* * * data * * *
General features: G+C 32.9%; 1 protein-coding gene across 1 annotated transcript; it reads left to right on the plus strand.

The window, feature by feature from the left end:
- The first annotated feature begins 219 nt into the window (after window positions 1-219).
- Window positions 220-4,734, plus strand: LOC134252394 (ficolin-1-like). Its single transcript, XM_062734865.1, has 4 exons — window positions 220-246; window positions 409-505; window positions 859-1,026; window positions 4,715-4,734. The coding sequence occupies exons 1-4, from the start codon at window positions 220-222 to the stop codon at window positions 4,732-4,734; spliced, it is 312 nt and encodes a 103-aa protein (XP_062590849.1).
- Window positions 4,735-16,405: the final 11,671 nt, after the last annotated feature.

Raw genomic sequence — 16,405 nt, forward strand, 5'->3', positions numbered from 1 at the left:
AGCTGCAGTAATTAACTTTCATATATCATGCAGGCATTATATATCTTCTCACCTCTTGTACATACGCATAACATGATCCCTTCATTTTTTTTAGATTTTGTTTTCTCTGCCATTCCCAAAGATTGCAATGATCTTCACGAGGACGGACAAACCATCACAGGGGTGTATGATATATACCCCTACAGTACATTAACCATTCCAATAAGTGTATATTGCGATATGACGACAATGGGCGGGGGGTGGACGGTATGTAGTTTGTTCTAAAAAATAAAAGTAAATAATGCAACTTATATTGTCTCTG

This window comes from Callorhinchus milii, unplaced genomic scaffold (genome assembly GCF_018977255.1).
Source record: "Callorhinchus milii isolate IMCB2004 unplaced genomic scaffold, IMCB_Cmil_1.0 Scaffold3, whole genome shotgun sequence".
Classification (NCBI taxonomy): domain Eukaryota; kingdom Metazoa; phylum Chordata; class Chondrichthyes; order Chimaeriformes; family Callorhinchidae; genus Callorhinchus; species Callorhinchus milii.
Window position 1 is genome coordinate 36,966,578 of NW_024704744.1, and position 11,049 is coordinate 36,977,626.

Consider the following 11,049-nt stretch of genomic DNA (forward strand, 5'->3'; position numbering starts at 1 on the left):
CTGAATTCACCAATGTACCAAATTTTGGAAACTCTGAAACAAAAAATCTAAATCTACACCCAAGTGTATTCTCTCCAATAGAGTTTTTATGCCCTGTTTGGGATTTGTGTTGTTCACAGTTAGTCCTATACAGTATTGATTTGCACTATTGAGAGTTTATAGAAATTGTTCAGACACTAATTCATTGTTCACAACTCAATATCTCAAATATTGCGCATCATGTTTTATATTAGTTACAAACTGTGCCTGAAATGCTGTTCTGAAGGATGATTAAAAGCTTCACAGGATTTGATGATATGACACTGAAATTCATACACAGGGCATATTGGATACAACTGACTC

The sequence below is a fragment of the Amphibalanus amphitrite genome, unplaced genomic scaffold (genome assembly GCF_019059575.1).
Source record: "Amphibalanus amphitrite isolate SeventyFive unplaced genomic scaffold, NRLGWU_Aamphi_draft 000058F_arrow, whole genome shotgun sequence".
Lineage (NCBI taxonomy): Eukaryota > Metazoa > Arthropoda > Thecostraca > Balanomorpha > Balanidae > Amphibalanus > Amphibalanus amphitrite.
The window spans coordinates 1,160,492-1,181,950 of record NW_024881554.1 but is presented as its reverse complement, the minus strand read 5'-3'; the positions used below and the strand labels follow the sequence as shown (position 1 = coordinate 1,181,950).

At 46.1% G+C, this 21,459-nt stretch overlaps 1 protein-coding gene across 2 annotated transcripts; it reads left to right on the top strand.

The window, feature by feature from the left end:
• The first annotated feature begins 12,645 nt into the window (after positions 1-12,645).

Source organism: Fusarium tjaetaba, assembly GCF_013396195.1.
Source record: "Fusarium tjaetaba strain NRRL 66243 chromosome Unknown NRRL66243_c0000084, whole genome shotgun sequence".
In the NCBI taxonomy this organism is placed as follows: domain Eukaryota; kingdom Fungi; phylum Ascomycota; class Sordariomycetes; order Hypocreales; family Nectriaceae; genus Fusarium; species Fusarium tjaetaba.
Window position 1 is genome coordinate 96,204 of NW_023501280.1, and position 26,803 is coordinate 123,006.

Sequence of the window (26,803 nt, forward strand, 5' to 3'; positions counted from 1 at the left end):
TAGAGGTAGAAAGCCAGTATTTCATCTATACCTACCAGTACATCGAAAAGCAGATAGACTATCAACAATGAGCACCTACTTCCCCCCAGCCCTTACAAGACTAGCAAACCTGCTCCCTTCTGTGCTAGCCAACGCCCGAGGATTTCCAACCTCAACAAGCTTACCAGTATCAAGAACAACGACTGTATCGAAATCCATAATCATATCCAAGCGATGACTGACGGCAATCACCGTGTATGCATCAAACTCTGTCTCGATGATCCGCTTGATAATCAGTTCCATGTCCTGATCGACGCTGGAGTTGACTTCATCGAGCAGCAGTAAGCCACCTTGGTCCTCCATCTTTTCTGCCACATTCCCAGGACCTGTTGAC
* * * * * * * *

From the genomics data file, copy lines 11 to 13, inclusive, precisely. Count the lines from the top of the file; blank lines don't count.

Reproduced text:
Window position 1 is genome coordinate 36,966,578 of NW_024704744.1, and position 11,049 is coordinate 36,977,626.

Consider the following 11,049-nt stretch of genomic DNA (forward strand, 5'->3'; position numbering starts at 1 on the left):
CTGAATTCACCAATGTACCAAATTTTGGAAACTCTGAAACAAAAAATCTAAATCTACACCCAAGTGTATTCTCTCCAATAGAGTTTTTATGCCCTGTTTGGGATTTGTGTTGTTCACAGTTAGTCCTATACAGTATTGATTTGCACTATTGAGAGTTTATAGAAATTGTTCAGACACTAATTCATTGTTCACAACTCAATATCTCAAATATTGCGCATCATGTTTTATATTAGTTACAAACTGTGCCTGAAATGCTGTTCTGAAGGATGATTAAAAGCTTCACAGGATTTGATGATATGACACTGAAATTCATACACAGGGCATATTGGATACAACTGACTC